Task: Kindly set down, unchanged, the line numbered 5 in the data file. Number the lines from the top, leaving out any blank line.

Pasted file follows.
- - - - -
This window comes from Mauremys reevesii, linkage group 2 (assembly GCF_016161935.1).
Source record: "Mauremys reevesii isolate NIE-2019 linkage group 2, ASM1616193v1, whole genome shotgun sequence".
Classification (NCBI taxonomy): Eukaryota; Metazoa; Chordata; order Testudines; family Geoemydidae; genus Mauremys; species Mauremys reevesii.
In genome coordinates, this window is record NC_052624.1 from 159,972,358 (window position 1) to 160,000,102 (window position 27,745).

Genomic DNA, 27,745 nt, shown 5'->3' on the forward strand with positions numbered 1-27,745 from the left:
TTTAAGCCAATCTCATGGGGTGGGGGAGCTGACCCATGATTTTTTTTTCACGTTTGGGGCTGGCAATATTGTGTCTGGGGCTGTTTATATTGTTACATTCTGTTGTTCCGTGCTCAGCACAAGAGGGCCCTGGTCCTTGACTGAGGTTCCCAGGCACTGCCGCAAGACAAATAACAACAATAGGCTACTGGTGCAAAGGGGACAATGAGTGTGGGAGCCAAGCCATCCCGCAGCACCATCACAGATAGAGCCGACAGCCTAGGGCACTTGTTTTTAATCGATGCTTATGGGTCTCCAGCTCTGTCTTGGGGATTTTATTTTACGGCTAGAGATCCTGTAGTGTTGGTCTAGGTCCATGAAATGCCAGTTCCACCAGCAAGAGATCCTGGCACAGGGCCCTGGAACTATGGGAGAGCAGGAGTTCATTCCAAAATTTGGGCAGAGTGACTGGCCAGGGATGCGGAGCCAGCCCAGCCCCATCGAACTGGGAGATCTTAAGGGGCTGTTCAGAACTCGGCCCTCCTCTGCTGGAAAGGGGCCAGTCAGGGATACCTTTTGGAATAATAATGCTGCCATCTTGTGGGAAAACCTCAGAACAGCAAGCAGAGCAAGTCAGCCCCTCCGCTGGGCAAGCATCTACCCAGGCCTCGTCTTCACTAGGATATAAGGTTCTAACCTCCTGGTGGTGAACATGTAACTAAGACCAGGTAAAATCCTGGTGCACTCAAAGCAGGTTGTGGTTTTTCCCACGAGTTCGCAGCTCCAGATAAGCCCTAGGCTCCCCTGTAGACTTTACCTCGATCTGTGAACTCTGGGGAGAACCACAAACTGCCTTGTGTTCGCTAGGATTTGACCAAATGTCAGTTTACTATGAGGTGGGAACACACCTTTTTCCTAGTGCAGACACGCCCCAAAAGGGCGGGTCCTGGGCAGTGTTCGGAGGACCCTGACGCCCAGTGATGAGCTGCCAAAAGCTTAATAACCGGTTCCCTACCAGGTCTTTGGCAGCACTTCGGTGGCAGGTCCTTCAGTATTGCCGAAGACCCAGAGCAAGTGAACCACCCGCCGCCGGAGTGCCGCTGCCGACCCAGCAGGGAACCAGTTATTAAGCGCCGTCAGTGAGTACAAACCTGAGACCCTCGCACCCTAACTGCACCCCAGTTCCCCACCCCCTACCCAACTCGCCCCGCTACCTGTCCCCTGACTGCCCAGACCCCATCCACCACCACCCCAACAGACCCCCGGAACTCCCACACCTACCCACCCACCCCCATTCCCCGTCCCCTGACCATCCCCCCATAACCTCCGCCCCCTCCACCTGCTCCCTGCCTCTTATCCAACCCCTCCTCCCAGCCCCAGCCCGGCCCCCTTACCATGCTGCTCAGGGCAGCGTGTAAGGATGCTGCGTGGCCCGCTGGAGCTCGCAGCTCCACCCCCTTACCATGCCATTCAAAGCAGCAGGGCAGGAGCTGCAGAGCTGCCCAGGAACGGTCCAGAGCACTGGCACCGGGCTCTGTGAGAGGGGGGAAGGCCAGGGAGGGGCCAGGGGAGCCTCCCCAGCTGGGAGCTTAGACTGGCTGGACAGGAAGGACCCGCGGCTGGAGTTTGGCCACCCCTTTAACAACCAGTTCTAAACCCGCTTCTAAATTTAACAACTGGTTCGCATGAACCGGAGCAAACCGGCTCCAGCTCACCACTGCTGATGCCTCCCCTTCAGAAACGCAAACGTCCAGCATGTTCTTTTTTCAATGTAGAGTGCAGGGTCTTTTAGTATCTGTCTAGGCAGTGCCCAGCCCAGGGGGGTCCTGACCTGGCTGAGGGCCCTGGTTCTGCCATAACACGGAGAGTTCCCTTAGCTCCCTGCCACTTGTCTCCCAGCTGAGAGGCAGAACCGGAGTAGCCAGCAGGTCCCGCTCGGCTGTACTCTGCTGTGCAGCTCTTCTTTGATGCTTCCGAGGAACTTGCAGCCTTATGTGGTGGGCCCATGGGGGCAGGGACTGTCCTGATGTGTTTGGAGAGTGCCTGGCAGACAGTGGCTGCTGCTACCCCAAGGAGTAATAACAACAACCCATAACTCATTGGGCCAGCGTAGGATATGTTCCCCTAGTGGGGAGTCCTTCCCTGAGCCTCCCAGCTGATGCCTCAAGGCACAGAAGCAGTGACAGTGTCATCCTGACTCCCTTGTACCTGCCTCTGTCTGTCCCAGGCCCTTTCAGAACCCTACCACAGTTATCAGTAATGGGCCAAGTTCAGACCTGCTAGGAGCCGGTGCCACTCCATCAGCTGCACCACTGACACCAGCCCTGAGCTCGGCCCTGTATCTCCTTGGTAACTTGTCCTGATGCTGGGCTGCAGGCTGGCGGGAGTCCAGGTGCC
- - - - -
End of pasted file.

Genomic DNA, 27,745 nt, shown 5'->3' on the forward strand with positions numbered 1-27,745 from the left: